The artists who would come to be known for posterity as Sparks commenced inventing their often-copied, seldom-equaled brand of music back around 1970, when pop was young and brash and the Southern California airwaves awash with a contingent of post-British invasion inspirations like The Kinks, Barretts Floyd, and The Seeds. The purchase of countless shiny-sleeved import LPs convinced young Ron and Russell Mael that this enticingly provocative presentation would be the ideal means by which to impress upon the public their idiosyncratic take on life, art, and everything.
Their efforts crystallized in 1971, with the addition of another pair of brothers, Earle and Jim Mankey, and drummer Harley Feinstein, incorporated under the uncommon name of Halfnelson. Produced by wonderboy and kindred spirit Todd Rundgren, the groups startlingly original debut yielded a local hit (local being Montgomery, Alabama); then vanished from view. Their label, with the mysterious logic that only record companies possess, decided that their sportcentric moniker was responsible for the albums less-than-stellar performance, and suggested a Marx Bros-inspired name change: thus Sparks was born.
A Woofer In Tweeters Clothing, was released as a follow-up, with high psychedelia-cred coming from helmer James Lowe of The Electric Prunes. Once again, clever nomenclature didnt translate to runaway revenues; and the group found itself at an impasse. The icebreaker came from across the pond, where the band had been welcomed enthusiastically by Continental types on a brief 1972 transatlantic jaunt. In quick succession the Maels parted ways with their LA compatriots; hopped a plane to Heathrow; recruited a group of London players-about-town to back them; and in 1974 began recording (with producer Muff Winwood) the album that would make Sparks a Kimono-My-House-hold name in the UK. Within 8 months of emigrating, the group had infected the Isles with the melodic diabolism of the #2 hit This Town Aint Big Enough For Both of Us, regularly frightening the nations children with their Top of the Pops appearances. Propaganda, released mere months later, pushed pops margins yet further and saw more Sparks in the charts. By all appearances, the band was well and truly on its way.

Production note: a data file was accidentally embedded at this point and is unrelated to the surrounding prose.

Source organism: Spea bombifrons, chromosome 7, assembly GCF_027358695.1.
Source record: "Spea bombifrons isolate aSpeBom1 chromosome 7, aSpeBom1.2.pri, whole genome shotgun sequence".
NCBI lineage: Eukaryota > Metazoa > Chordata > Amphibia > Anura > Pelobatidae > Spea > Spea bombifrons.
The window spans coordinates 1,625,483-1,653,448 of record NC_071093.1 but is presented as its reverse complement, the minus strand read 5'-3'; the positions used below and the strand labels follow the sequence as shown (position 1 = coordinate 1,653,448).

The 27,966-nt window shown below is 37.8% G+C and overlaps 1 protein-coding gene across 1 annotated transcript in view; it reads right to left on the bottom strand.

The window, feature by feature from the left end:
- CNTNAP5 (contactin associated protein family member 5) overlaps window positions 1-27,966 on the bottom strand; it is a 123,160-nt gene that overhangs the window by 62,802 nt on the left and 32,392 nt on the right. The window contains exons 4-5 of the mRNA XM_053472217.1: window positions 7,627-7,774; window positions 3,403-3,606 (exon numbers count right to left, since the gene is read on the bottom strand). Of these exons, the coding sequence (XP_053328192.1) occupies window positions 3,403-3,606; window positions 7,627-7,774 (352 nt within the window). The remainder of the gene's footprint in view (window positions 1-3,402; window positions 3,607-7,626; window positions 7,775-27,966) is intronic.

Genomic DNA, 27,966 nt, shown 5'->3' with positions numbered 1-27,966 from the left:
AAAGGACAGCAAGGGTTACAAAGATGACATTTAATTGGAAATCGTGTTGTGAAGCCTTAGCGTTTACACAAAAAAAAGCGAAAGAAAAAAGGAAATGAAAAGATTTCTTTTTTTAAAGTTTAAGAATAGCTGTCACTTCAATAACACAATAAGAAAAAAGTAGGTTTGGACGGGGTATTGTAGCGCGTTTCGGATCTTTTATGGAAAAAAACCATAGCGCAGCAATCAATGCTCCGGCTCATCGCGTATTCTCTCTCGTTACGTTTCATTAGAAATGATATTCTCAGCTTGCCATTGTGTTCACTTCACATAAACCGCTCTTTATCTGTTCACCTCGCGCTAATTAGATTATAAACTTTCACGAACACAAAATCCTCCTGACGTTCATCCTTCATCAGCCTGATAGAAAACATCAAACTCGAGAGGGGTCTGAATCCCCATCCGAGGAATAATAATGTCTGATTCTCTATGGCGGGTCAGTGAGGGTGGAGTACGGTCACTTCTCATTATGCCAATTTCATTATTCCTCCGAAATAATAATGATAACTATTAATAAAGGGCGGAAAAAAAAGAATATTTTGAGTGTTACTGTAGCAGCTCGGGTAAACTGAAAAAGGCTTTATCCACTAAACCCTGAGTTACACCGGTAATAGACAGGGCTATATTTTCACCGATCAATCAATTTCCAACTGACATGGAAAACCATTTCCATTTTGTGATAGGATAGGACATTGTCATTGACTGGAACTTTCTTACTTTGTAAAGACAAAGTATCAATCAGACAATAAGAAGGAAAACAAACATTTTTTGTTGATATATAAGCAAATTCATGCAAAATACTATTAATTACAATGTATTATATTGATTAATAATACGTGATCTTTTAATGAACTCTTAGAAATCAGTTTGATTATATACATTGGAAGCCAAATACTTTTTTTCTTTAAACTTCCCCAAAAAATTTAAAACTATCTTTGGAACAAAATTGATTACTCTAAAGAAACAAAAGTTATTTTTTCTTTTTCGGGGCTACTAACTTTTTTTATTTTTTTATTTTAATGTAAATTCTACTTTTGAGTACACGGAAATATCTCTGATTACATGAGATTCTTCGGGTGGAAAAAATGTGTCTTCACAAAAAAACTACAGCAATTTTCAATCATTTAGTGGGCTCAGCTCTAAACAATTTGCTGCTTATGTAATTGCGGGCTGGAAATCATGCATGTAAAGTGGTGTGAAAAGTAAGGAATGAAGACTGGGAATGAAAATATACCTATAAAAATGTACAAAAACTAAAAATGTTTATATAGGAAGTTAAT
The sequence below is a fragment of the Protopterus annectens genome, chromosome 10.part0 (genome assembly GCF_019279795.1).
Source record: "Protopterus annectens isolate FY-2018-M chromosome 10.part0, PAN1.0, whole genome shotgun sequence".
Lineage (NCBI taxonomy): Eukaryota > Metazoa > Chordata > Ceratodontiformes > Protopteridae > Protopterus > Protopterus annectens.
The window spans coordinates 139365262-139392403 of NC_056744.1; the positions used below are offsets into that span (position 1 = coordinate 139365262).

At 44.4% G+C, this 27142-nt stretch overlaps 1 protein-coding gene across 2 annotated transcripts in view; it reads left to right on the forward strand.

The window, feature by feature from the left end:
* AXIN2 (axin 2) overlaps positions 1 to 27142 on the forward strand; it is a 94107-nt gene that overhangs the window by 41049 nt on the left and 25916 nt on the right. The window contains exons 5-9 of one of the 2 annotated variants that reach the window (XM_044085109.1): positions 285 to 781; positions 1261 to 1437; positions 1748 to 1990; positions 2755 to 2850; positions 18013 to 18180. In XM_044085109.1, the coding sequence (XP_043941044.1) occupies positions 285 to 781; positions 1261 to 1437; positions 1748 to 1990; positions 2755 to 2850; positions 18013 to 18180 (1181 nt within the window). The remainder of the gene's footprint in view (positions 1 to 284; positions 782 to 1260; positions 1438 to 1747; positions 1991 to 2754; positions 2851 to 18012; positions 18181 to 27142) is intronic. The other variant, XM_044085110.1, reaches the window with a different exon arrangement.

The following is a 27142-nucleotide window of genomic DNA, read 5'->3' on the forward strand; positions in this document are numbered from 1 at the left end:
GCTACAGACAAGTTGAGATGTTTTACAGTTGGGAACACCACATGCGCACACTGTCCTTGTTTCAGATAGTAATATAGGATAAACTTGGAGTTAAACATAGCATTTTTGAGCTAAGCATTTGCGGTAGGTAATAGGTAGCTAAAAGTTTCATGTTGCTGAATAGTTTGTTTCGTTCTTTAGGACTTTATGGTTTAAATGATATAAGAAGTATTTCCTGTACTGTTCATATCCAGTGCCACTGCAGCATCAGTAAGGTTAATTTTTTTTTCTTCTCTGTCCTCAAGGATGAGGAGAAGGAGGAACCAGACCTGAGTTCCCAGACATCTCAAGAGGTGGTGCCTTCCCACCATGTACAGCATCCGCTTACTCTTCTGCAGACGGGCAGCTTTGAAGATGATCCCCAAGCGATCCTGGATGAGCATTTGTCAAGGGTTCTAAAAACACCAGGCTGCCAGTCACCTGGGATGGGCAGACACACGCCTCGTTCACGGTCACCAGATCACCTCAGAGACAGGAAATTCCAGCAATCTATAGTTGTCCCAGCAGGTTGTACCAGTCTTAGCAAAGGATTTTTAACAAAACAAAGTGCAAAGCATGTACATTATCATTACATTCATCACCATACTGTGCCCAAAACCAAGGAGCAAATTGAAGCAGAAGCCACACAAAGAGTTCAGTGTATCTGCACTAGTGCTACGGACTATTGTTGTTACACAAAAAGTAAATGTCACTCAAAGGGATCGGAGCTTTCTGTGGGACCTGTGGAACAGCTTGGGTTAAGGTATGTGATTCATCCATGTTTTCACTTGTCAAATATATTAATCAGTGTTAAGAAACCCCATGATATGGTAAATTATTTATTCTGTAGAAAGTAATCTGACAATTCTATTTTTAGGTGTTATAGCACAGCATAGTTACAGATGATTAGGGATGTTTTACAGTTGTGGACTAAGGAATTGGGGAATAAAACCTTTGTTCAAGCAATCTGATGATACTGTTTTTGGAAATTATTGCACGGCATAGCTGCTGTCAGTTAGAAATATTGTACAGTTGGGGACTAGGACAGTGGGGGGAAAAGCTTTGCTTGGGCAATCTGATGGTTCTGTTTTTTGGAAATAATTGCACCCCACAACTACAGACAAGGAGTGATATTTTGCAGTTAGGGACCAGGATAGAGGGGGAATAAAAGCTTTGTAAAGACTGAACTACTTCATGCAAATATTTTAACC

Fast foward to 2008...
When faced with the challenge of what to do next, Ron and Russell have, in the past, not just risen to the challenge but surpassed any expectations. So when asked what plans they had for their 21st album ‘Exotic Creatures Of The Deep’ their answer was typically audacious: “How do we best unveil our new album? How about playing in concert every single song off of every album that preceded it, all 20 albums on 20 consecutive nights, culminating in the premiere of our latest? Thats approximately 250 songs, or for you musicians, 4 million, 825 thousand, 273 notes.
In June 2012 Ron and Russell premiered their Two Hands One Mouth show at Bush Hall in London. In October 2012 the ‘Two Hands One Mouth’ European tour saw the American brothers tour as a duo for the first time. With no band & no computers, Ron (two hands…on keyboards) and Russell (one mouth…on vocals) presented the very essence of Sparks and their extensive catalogue in a show of impact, energy and aggression. The tour was recorded and will be released in spring 2013 as Sparks' first ever live recording.